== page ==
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We’ve all misplaced our keys every now and then. Sometimes we lose our cell phones or we can’t remember where we set down the beer can.

Misplacing a 250-pound tortoise, on the other hand…well now that’s really something.

Researchers have confirmed that a giant tortoise found on Fernandina Island in the Galapagos archipelago is one of a species that was thought to have gone extinct last century.

The female Fernandina Island tortoise, also known as the fantastic giant tortoise, was found on the volcanic island in 2019 by Galapagos National Park rangers and a TV crew on the hunt for supposedly extinct species.

“It was such a shock. There had been rumours over the decades that perhaps there were still some tortoises on Fernandina Island, but there was sort of tenuous evidence at best,” Evelyn Jensen, a lecturer in molecular ecology at Newcastle University, told As It Happens guest host Catherine Cullen.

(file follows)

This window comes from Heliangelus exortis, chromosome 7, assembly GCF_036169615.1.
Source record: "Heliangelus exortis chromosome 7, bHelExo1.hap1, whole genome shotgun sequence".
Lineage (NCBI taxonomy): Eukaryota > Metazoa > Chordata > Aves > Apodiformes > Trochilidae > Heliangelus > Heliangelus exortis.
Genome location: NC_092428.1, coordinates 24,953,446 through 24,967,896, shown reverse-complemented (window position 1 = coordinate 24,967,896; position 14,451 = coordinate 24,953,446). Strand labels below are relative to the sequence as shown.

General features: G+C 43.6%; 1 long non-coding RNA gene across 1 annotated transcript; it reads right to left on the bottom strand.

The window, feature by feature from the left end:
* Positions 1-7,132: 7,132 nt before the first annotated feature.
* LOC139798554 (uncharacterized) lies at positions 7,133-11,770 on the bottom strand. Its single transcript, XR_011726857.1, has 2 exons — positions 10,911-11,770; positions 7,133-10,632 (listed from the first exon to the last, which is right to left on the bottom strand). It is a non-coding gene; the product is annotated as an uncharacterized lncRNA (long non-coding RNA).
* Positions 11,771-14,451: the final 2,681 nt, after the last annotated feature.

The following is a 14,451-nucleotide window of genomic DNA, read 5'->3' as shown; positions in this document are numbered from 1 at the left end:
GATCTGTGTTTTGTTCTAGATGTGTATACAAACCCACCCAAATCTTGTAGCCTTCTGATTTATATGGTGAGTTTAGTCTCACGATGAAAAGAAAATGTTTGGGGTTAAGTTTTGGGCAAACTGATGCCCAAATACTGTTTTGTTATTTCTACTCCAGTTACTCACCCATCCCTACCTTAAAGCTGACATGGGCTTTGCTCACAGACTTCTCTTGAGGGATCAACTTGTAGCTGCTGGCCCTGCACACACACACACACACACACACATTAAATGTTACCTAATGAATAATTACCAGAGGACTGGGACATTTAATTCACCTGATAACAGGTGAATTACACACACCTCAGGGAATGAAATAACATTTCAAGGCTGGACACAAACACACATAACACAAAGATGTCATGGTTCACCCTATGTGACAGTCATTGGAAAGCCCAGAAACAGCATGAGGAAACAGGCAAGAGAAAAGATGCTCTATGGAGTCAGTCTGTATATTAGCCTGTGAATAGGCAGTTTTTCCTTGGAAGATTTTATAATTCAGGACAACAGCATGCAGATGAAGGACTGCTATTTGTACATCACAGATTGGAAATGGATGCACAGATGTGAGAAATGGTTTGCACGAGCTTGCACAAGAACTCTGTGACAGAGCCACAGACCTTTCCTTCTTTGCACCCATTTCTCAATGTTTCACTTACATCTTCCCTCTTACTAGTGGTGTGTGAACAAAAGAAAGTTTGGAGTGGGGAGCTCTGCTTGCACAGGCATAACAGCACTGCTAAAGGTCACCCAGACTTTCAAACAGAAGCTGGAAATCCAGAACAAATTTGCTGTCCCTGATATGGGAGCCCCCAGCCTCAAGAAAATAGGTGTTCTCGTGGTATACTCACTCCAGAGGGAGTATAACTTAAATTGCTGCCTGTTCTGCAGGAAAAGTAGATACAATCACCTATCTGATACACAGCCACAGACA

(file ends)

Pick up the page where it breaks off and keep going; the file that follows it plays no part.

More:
The last known Fernandina Island tortoise was sighted in 1906. Nobody knew there were more. Heck, even the other Galapagos tortoises didn’t know! You can imagine their surprise when they found out that one of their cousins was still over there chilling on Fernandina Island:

Further searches haven’t turned up any other turtles, which could indicate that Fernandina is the end of the line:

If no other tortoises are found, that will make Fernanda an endling, or the last of her species.

“But if she is only 50 years old, she probably has at least a good ‘nother 100 years to enjoy her life of luxury and captivity,” said Jensen.

Honestly…not sure you can blame her if she never mated. Take a look at what the fellow from 1906 looked like, now preserved at the California Academy of Sciences:

This species isn’t exactly a bunch of lookers. Ah well, good luck Fernandina!


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